Fuses in plugs are made in standard ratings. The most common are 3A, 5A and 13A. The fuse should be rated at a slightly larger current than needed for the device.

  • If the device works at 3A, use a 5A fuse
  • If the device works at 10A, use a 13A fuse.

Plug-in heaters use a lot of electricity and generate a lot of heat. This means they can be dangerous if they are not used correctly. You should:

  • keep them clear of curtains and furniture
  • only sit at least three feet (one metre) away from them
  • buy them from reputable shops
  • never dry washing on or near them (or on fireguards)

Electric blankets cause more than 5,000 fires a year. 99% of which are believed to be caused by blankets over 10 years old.

Your electric blanket should carry the British Standard Kitemark and the British Electrotechnical Approvals Board (BEAB) symbol on it, showing it meets safety and quality standards.

If your blanket (or its flex) shows any of these danger signs, you should have it checked or replaced:

  • the old BEAB safety mark (a round symbol, pictured to the right)
    this means it's over ten years old and should be replaced
  • scorch marks
  • exposed elements
  • creasing or folding
  • soiling or damp patches
  • missing or damaged tie tapes
  • loose connections
  • fraying fabric or a worn flex

You should replace your electric blanket at least every ten years. Never buy one second-hand and always check for the British or European standard and the certification marks mentioned above. Also make sure it has overheating protection.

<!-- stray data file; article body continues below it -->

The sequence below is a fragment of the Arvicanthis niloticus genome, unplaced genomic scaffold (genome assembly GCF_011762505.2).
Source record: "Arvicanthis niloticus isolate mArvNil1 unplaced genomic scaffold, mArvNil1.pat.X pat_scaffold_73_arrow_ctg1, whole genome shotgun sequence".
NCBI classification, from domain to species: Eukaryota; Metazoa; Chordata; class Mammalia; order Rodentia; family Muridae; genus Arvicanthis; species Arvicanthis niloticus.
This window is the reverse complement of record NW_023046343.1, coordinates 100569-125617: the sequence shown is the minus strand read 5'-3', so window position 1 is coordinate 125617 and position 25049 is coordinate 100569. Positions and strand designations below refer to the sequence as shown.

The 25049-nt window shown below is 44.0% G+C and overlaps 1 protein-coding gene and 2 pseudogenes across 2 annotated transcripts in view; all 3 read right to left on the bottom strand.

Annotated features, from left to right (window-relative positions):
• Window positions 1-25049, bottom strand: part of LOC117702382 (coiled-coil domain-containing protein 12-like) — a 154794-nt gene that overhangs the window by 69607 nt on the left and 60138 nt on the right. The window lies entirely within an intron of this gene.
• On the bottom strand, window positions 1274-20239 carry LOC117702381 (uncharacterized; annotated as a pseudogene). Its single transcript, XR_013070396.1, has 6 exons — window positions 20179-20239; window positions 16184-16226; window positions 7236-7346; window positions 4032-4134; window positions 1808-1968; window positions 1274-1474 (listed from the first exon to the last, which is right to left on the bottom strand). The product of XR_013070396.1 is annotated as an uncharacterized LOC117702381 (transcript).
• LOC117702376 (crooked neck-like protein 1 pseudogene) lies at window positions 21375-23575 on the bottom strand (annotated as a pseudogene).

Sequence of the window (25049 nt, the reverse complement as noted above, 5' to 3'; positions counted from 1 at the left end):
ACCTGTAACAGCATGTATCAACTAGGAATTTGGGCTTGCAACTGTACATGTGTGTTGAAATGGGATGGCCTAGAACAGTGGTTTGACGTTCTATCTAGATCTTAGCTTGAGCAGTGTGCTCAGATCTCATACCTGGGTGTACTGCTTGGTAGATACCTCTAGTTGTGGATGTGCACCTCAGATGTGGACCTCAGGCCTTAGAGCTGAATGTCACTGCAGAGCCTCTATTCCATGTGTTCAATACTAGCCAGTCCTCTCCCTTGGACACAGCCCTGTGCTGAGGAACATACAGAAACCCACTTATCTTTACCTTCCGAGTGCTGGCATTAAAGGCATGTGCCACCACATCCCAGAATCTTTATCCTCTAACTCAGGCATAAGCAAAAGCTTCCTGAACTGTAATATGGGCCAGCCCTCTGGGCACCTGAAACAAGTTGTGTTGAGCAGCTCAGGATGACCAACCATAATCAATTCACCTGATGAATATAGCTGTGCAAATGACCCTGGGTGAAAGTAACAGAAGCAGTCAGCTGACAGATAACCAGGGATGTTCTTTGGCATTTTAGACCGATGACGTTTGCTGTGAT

You shouldn't fold electric blankets to store them, as this can damage the wiring. It's better to roll them – or keep them on a spare bed. An electric underblanket can be left on your bed all year, whether you are using it or not.

Here are some further safety tips:

  • always follow the manufacturer's instructions
  • never use an underblanket as an overblanket (or vice-versa)
  • keep all electric blankets flat or rolled to store
  • tie electric underblankets to the bed or mattress as this stops them slipping and creasing, which could cause damage
  • only leave a blanket switched on all night if it has thermostatic controls for safe all-night use – otherwise, switch it off and unplug it before you get into bed
  • don't get blankets wet; and if your blanket does get wet, don't use it – never switch it on to dry it

Make sure your blanket is tested by an expert at least every three years. You can ask the shop where you bought it about testing and servicing, or contact the Trading Standards department.

For more information view the Electrical Safety First website on electric blanket.

Only if it is safe to do so, switch off the power at the fuse box – sometimes this can stop the fire immediately. Never use water on an electrical fire and don't take any risks - get everyone out and dial 999.

View the free fire safety leaflet:

The average success rate of an electrical product recall in the UK is just 10-20%. This means that there are potentially millions of recalled electrical items still in UK homes. As most of these products have been recalled because they offer a risk of electric shock or electrical fire, they present a serious risk.

Visit the Electrical Safety First website for a full list of product recalls

Any general enquiries should be directed to:
0300 1234 232

Or for 24 hour Fire Safety Advice call free on:
0800 3581 999

View our information on Dialling 999 in an emergency.